Having signed up staging maestro, Fokas Evangelinos and Eurovision pop-writing legend, Dimitris Kontopoulos, Greece were hoping to engineer the perfect package to challenge for a high finish. The Greek public didn’t play ball and selected the cheep, cliche dance track, This Is Love, which has been polished a tad since their national final. Nevertheless, there’s enough here to delight the Greek diaspora, and combined with no.1-selling singer, Demi, and a Fokas staging miracle, Greece do look a tad underrated in some markets and should be aiming for 3rd-5th in this semi.
Regional advantage, as well as having the charming fun factor should see Moldova through too. If their staging looks a bit tacky in rehearsals then qualification could be nail-bitingly close, but based on what we’ve seen to date, this has the potential to be this year’s Golden Boy. And if Russia doesn’t make it to Kyiv, we need to find our compliment of 3-4 ex-USSR nations for the top-10. There are a few other fun songs competing for the same votes, but only one comes from the ex-Soviet bloc. Both Zdob şi Zdub and Pasha Parfeny got close in 2011 and 2012.
In the mix:
At the moment, I’m struggling to call a few nations as certainties given the low quality base we’re working from this year. Even Latvia, who were gifted the pimp slot aren’t clean enough to justify their short, odds-on price for qualification. Line could look quite epic with the right staging, which might be why Christer gave Triana Park the coveted pimp slot. Both of last year’s pimp slots finished 3rd, but Malta were very clever with the juries and Belgium’s song was a happy pill. This year’s entry from Latvia is messy and lead singer, Agnese Rakovska, can appear rather aggressive. As I said in the main review article, if they can focus the staging and choreography, there is potential to be exploited. This is a greener shade of amber, though.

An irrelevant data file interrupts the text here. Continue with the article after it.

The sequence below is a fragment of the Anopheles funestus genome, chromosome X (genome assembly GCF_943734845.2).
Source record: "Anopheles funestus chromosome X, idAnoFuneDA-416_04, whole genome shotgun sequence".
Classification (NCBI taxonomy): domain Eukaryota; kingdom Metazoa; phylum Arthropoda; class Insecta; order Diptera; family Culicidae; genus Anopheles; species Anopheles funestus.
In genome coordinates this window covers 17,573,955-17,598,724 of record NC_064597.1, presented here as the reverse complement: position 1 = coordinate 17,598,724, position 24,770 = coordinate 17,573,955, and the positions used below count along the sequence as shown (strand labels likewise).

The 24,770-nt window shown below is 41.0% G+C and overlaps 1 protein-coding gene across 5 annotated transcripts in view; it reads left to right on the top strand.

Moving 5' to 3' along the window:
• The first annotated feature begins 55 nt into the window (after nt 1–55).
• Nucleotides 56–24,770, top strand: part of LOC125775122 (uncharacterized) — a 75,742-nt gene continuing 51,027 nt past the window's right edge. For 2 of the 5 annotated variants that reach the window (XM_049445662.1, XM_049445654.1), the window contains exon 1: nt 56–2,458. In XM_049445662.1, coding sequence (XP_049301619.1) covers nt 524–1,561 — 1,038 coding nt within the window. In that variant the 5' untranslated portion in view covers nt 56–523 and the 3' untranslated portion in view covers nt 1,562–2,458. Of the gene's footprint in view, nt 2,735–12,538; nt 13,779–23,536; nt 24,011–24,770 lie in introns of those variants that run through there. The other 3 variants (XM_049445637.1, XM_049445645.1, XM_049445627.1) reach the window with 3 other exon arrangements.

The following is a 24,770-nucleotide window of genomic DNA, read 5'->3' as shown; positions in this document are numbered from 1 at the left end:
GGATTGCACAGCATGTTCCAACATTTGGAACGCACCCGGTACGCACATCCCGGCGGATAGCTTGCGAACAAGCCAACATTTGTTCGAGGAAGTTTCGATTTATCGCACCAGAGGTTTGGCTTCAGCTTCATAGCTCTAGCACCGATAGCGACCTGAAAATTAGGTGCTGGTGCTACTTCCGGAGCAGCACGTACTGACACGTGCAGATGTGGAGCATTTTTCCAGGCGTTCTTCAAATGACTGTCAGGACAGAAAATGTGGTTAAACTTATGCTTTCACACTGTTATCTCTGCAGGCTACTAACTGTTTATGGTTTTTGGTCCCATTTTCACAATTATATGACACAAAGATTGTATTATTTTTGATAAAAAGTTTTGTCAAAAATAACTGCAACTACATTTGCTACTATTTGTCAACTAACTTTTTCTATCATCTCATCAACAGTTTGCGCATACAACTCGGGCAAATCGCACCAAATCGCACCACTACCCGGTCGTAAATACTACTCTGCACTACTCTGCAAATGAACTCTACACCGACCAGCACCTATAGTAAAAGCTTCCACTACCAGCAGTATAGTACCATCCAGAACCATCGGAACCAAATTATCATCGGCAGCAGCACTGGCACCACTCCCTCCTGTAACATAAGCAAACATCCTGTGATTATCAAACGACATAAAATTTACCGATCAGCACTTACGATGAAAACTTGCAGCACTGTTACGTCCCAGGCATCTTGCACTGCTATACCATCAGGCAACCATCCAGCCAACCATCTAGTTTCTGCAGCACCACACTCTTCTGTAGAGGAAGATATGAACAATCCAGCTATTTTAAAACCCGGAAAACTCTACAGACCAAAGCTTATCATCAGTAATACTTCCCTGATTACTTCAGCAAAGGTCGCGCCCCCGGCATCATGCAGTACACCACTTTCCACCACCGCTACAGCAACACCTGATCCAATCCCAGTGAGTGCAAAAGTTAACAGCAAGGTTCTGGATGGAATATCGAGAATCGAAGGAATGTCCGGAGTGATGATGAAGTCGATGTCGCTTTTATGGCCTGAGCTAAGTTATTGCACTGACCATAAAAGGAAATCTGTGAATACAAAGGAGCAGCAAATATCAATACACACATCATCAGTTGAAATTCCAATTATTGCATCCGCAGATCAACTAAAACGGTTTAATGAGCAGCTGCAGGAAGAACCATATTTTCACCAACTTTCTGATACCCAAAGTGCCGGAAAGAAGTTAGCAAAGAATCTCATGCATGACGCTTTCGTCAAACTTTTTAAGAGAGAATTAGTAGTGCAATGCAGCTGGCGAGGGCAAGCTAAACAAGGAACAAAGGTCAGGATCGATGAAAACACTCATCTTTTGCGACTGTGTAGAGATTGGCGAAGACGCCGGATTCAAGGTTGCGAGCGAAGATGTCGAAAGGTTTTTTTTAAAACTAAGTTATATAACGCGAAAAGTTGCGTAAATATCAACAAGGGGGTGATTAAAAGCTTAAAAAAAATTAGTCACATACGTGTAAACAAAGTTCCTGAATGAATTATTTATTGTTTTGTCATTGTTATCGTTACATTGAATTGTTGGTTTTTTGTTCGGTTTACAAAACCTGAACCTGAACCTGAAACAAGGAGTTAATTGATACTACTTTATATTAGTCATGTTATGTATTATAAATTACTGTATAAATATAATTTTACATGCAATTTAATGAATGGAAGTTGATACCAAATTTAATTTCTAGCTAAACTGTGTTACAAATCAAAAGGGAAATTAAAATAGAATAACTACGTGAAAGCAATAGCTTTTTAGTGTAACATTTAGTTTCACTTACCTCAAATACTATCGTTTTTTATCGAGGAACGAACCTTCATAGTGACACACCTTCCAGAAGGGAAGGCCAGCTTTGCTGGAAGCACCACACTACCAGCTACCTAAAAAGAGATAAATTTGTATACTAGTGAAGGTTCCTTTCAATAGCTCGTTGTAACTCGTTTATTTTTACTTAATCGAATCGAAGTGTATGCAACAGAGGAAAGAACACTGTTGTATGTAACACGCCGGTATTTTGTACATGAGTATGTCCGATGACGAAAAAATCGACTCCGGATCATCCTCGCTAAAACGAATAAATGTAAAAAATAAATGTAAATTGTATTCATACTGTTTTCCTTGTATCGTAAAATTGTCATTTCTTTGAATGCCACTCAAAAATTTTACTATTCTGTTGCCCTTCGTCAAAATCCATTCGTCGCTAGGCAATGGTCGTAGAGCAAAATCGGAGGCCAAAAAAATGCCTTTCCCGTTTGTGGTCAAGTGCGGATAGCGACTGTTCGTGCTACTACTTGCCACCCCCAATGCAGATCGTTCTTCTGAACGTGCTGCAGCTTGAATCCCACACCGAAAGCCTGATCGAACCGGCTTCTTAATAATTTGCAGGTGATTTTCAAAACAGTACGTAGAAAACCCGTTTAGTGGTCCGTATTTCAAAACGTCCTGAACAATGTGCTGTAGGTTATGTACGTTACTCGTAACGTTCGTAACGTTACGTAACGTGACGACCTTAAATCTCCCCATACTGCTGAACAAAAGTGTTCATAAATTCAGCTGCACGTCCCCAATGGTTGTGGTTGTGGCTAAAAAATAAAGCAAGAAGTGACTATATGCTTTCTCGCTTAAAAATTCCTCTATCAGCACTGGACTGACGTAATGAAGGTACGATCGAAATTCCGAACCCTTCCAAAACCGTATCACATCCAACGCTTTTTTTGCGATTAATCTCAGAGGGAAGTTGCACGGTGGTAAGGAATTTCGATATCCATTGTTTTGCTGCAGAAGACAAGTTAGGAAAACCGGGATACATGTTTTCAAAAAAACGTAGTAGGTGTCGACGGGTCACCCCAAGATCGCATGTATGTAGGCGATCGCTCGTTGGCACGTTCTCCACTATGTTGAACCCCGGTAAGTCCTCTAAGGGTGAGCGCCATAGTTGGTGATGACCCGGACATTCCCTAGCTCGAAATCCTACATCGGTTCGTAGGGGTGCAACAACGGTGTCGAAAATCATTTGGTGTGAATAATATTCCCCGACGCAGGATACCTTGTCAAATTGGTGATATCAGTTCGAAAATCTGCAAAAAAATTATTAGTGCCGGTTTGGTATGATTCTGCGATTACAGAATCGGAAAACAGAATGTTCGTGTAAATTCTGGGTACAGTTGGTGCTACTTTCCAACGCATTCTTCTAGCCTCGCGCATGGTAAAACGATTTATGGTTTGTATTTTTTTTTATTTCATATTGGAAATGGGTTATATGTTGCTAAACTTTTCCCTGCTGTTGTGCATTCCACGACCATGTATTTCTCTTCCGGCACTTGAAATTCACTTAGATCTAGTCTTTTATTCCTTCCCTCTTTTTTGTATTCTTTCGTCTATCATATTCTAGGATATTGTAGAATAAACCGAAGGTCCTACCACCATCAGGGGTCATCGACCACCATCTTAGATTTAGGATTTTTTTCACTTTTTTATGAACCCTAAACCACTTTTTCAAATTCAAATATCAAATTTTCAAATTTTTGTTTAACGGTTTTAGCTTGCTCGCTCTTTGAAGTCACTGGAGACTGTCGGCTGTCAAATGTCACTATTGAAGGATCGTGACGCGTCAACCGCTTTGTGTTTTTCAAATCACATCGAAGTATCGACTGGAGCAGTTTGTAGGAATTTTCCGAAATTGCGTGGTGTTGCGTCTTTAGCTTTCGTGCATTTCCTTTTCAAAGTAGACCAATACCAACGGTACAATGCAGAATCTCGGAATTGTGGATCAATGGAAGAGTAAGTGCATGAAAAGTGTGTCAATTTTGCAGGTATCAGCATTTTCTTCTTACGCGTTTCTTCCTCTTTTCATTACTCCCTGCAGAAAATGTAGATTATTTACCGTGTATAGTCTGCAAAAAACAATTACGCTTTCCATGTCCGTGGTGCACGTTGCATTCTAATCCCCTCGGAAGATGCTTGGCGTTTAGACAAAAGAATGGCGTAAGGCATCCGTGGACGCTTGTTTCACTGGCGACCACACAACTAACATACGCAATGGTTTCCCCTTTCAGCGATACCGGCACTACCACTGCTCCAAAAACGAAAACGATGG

As mentioned above, Blanche hasn’t really impressed for Belgium so far. The occasion looks way too big for her given reports of pre-show stage fright at the London Eurovision Party and the sick note excuse for Amsterdam. Throughout her rendition of City Lights, the poor girl looked scared stiff, gulping for air like Anna Bergendhal in 2010. Following her pre-rehearsal performances, I would argue Belgium are a redder shade of amber with only the song quality saving them at the moment. Qualification may still be up for debate, but the top-5, top-4, top-3 and outright markets look to be settled already.
If we were in the 1990s, Finland would be top-5 in the odds. Unfortunately for Norma John, Ireland and Norway have already been there, done that and won the trophy. Even so, Blackbird does possess a certain something that sees it appear on most fans’ list of underdogs. The staging at UMK, albeit limited, was rather static and dark. To ensure this Blackbird isn’t cooked for before time, the Finnish staging team needs to add more light during the choruses to work viewers’ goosebumps. It’ll be close, but with subtle improvements, Finland could easily switch off Belgium’s lights.